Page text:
His lips seemed familiar as they quirked into a small smile at Sarah’s stare.

 

“Hello,” she offered.

 

The smile grew wider. “You can speak here – that makes you powerful indeed.”

 

Sarah raised a brow at that – why should she be unable to speak while he could? He was arrogant for just some random village boy, chosen to be the Midsummer host.

 

“And why should you be more powerful?” She voiced her objections aloud.

 

His laugh cut through the sounds of the water and swaying of the trees. She found him overconfident and frowned.

 

“For many reasons, my dear Sarah. But I’m delighted that we could meet here – even better, that we can speak to one another. Though you don’t appear to share my delight.”

 

Sarah’s frown deepened as she rose from her knees on the streambank and faced him.

 

“I’m sure I’ll see you tomorrow, either way. And we can speak to each other then. I’ll have to ask Klara and Hanna about you – something tells me they aren’t big fans.” How could they be? He wasn’t a very pleasant conversationalist.

 

She paused, but spoke again when something else registered. “Wait – how do you know my name?”

 

His smile dimmed a bit, but she could see his eyes sparkling with mischief behind the mask.

 

“I’m not sure that Klara and Hanna are familiar with me, but feel free to ask…and we will see each other tomorrow, precious Sarah. That is without a doubt.”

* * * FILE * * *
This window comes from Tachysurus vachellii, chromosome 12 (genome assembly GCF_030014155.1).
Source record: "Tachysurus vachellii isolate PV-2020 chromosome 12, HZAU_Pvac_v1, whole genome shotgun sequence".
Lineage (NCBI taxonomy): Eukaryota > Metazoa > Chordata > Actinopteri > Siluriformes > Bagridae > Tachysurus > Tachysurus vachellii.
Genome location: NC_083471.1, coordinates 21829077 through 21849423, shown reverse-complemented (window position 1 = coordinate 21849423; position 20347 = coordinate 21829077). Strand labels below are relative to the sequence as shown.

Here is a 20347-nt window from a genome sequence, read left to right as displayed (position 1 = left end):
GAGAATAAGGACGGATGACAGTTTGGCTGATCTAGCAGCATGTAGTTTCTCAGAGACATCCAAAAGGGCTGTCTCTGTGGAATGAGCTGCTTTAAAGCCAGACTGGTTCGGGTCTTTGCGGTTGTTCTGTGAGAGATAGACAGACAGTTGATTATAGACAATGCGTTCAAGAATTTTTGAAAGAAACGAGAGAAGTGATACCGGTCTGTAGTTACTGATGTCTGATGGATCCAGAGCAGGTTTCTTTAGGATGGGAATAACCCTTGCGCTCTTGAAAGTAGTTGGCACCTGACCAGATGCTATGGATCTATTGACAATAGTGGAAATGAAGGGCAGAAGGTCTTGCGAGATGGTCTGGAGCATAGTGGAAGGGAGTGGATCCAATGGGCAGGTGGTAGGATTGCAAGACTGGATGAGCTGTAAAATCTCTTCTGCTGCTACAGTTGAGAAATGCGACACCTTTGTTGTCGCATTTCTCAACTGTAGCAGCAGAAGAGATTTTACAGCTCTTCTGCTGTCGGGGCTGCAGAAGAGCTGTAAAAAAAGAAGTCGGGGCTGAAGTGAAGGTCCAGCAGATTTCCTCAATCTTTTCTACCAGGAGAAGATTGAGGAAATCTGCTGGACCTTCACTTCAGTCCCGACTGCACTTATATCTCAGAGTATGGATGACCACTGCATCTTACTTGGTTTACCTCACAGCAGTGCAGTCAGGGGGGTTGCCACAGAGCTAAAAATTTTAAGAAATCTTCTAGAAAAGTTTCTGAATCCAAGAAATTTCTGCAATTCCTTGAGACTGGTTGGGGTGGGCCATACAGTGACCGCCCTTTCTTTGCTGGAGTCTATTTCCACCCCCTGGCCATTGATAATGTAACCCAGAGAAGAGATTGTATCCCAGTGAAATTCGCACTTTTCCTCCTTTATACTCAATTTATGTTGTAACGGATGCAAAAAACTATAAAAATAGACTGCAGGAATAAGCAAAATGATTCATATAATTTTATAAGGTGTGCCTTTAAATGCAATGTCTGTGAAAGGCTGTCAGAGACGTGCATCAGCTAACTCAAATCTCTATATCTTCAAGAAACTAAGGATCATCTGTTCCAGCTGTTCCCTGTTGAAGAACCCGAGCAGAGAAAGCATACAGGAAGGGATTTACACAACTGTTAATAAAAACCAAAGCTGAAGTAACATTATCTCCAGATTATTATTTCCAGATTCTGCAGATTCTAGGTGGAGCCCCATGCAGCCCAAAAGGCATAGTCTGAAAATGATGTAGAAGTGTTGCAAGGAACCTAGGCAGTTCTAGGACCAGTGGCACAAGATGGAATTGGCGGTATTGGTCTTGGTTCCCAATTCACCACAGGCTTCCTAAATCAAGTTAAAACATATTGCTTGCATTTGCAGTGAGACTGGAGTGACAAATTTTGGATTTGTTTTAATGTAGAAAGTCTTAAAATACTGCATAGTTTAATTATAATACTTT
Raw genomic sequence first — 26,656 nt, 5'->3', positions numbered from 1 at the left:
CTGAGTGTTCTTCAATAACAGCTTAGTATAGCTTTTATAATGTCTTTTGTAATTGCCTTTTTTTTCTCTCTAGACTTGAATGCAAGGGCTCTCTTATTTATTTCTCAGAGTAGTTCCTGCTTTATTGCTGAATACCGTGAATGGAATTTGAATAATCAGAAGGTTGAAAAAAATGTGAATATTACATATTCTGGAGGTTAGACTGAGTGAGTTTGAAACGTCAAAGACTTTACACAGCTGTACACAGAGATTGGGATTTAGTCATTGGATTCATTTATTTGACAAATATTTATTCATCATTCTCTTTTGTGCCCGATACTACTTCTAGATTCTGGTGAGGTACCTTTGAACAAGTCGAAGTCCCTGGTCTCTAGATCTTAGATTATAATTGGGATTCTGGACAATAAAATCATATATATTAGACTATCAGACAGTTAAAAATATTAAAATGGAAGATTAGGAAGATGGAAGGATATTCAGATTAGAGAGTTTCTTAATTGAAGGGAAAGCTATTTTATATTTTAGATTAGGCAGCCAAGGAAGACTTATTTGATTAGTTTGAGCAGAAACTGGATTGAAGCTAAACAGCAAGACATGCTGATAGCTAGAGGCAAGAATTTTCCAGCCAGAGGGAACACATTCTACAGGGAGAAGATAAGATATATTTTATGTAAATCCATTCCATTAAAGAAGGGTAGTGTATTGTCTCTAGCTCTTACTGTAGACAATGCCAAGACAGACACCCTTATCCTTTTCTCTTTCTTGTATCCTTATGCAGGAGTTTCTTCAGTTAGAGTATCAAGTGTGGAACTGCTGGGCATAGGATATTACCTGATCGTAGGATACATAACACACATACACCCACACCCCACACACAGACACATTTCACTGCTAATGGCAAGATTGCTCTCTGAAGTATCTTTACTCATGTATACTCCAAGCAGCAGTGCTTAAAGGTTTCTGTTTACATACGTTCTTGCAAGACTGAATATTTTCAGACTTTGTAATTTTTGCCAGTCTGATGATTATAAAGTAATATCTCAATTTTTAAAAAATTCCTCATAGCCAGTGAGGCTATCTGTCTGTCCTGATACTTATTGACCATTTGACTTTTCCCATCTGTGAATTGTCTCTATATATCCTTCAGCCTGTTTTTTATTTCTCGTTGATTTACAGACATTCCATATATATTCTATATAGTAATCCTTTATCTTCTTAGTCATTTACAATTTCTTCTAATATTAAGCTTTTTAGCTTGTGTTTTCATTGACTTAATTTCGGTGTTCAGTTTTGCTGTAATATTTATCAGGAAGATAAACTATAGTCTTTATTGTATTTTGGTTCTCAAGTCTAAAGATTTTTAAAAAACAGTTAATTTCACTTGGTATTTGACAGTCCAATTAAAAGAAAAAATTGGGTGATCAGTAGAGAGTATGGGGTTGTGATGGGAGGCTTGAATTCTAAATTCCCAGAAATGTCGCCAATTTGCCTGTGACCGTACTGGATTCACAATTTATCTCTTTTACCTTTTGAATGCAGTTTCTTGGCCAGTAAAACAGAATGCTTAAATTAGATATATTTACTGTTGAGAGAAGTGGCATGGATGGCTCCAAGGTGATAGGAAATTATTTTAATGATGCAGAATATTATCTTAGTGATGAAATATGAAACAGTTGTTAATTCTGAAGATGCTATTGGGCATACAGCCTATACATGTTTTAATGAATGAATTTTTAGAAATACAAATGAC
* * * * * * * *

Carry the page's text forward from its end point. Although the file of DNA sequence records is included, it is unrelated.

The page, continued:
She thought he wasn’t going to answer her question, but he spoke again. He also stepped closer.

 

“As for your name…well, are you not familiar with me?”

 

She lifted her chin and furrowed her brow. “Well…yes. You do seem familiar. But I don’t know your name.”

 

“I believe you do, though I’m wounded that you can’t seem to remember it now.” He stepped closer again, and Sarah fought the urge to step back. It would only put her in the stream.

 

“We’ve never met before.” She stated this definitively, with confidence. With confidence she didn’t truly feel.

 

He was too close to her, and Sarah quickly attempted to sidestep him, swooping to his right and away from the streambank. He caught her arm and she was about to jerk it out of his grasp.

 

“Ah-ah, Sarah.” He pulled her into his body, while his other hand reached to pluck something from her hair. She couldn’t control her blush.

 

His hand came away and Sarah saw a small blue flower between his fingers. It reminded her of the ones she’d picked earlier in the evening.